Fit for a King?
The English have a saying: "In the kingdom of the blind, the one-eyed man is king." Expressed in the contemporary language of visual impairment, the message is somewhat diluted and potentially less effective. The phrase is deployed to indicate that evaluations of another's ability (or indeed one's own)are invariably, both subjective and relative. By contrast, for those following the novus ordo calendar, today marks the solemnity of the One who surpasses all superlatives: Christ the King.
Some will be aware that this solemnity marks the conclusion of the Church's liturgical year. In a very real sense, it is the Solemnity to which all other occasions in the calendar direct us. In times of conventional observance, the occasion is suitably marked and widely recognised. What is perhaps less well known is the provenance of the Solemnity itself. Still fewer may be aware that the Solemnity was instituted as recently as 1925. Seven years after the Great War and four years ahead of the "Great Depression" and the Wall Street crash. Save for the exceptionally enthusiastic historian, the year may be considered otherwise inconsequential. Yet, it was the year in which Mussolini dissolved the Italian parliament, and Hitler resurrected a then little known political party in Munich. We might well ask therefore: why 1925 and why Christ the King?
The answer is to be found in the person of Pope Pius XI. A cursory review of his biography might suggest his natural inclination was towards scholarship. Yet, during his papacy, he was known to have both a clarity of vision and directness of communication. His papal motto provides some clues as to the source of both: "Pax Christi, in regno Christi." In many ways he might be fairly and objectively considered ahead of his time. Particularly in his condemnation of racism and his emphasis upon the unity of human society. In his encyclical "Ubi Arcano Dei Consilio" he portrayed the state of contemporary society:
"7. One thing is certain today. Since the close of the Great War, individuals, the different classes of society, the nations of the earth, have not yet found true peace ...They do not enjoy, therefore, that action and fruitful tranquility which is the aspiration and need of mankind. This is a sad truth which forces itself upon us form every side..."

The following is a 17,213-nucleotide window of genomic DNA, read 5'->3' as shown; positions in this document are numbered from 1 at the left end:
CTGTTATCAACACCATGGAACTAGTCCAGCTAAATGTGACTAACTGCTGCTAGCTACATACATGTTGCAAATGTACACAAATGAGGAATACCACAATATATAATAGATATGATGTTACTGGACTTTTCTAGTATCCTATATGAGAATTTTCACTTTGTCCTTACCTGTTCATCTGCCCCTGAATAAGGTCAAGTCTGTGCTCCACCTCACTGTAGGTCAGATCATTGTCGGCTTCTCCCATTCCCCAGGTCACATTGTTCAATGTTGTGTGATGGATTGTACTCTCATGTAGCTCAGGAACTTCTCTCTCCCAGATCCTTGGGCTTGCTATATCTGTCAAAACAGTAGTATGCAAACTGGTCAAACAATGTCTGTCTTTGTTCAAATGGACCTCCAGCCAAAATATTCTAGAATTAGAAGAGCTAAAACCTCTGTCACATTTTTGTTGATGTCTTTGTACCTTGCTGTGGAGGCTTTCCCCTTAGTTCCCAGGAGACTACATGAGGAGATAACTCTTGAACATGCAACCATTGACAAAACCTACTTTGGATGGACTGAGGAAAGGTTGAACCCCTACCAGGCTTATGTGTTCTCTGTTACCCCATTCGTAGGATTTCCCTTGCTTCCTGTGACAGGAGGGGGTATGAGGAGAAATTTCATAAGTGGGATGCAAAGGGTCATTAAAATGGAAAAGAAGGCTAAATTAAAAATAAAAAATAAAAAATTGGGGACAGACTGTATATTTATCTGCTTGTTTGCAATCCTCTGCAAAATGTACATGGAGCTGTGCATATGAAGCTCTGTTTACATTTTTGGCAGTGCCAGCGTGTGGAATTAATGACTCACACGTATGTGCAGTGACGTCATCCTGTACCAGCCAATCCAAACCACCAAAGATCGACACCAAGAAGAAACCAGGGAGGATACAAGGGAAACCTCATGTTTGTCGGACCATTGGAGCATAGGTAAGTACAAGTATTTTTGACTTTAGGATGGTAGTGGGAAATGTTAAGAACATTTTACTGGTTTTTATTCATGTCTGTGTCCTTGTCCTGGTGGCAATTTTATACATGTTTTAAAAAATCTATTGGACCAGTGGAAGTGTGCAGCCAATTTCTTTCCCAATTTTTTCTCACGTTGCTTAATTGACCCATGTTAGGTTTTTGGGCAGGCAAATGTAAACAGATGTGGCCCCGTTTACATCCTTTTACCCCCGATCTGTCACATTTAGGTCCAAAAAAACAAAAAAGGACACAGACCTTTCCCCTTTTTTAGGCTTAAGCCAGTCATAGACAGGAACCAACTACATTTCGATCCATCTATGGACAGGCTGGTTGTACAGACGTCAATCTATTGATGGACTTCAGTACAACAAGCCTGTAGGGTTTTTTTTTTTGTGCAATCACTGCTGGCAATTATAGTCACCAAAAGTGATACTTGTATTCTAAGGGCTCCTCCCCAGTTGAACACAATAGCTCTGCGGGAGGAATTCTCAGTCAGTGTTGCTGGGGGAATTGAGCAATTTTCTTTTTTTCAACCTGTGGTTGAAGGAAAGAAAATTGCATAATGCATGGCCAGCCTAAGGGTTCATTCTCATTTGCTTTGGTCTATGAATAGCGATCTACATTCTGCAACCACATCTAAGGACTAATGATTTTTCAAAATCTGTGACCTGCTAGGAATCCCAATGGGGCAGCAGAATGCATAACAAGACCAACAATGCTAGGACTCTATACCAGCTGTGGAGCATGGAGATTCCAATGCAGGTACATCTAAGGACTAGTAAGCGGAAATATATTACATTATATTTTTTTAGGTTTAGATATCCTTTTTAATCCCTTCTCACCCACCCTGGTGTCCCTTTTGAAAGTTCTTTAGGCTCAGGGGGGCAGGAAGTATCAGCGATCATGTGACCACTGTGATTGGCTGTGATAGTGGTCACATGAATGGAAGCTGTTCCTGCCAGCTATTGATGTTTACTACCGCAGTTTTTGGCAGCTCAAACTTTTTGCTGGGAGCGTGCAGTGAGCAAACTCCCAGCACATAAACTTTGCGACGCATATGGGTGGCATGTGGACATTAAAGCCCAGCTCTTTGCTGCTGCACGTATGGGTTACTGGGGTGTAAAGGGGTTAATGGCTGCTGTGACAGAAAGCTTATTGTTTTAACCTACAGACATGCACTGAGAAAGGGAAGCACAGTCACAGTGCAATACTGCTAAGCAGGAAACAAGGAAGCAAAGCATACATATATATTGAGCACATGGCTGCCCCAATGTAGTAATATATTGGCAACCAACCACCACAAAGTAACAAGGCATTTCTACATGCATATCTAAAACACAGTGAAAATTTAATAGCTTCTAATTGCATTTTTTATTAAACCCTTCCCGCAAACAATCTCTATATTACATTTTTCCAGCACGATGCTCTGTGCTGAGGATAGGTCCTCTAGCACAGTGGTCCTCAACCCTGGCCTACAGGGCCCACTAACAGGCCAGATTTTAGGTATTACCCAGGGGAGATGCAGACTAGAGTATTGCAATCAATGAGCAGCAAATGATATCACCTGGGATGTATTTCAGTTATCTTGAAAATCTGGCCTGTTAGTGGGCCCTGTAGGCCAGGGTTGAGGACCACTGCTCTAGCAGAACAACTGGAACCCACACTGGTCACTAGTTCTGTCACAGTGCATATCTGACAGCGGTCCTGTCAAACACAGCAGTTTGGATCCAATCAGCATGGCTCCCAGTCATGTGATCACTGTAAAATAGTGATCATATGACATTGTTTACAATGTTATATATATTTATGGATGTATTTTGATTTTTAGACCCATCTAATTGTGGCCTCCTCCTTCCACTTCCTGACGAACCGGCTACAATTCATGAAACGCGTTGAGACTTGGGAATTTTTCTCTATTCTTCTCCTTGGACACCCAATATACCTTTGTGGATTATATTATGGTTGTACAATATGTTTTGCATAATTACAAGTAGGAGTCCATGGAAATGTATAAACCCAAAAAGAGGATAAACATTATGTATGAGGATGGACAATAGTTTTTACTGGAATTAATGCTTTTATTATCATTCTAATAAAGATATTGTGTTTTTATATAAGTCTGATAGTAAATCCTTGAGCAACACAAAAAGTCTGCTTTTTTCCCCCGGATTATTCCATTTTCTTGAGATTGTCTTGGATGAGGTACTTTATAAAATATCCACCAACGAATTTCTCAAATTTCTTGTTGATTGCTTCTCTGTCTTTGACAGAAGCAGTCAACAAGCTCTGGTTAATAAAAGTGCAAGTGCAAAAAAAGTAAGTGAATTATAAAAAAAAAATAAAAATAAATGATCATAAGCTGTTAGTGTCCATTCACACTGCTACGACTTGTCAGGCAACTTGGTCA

Yet, he was not lacking in a solution. In Quas Primas, he observed:
"7. It has long been a common custom to give to Christ the metaphorical title of "King," because of the high degree of perfection whereby he excels all creatures. So he is said to reign "in the hearts of men," both by reason of the keenness of his intellect and the extent of his knowledge, and also because he is very truth, and it is from him that truth must be obediently received by all mankind. He reigns, too, in the wills of men, for in him the human will was perfectly and entirely obedient to the Holy Will of God, and further by his grace and inspiration he so subjects our free-will as to incite us to the most noble endeavors. He is King of hearts, too, by reason of his "charity which exceedeth all knowledge." And his mercy and kindness which draw all men to him, for never has it been known, nor will it ever be, that man be loved so much and so universally as Jesus Christ. But if we ponder this matter more deeply, we cannot but see that the title and the power of King belongs to Christ as man in the strict and proper sense too. For it is only as man that he may be said to have received from the Father "power and glory and a kingdom," since the Word of God, as consubstantial with the Father, has all things in common with him, and therefore has necessarily supreme and absolute dominion over all things created..."
Pius XI was swift to dispel the notion that this was a matter for spiritual engagement alone. His encyclical makes clear that this kingship is of direct practical importance. He stated:
"24. If We ordain that the whole Catholic world shall revere Christ as King, We shall minister to the need of the present day, and at the same time provide an excellent remedy for the plague which now infects society. We refer to the plague of anti-clericalism, its errors and impious activities...."
In our own times, we experience an altogether different form of pestilence. Whilst the symptoms may vary, the prognosis is no less threatening or acute. Deprived of participation in the public celebration of the sacraments, we might do well to draw upon the Counsel of Pius XI in identifying both its cause and its remedy. But how? Once more Pius XI provides the answer:
"It will suffice to remark that although in all the feasts of our Lord the material object of worship is Christ, nevertheless their formal object is something quite distinct from his royal title and dignity. We have commanded its observance on a Sunday in order that not only the clergy may perform their duty by saying Mass and reciting the Office, but that the laity too, free from their daily tasks, may in a spirit of holy joy give ample testimony of their obedience and subjection to Christ..."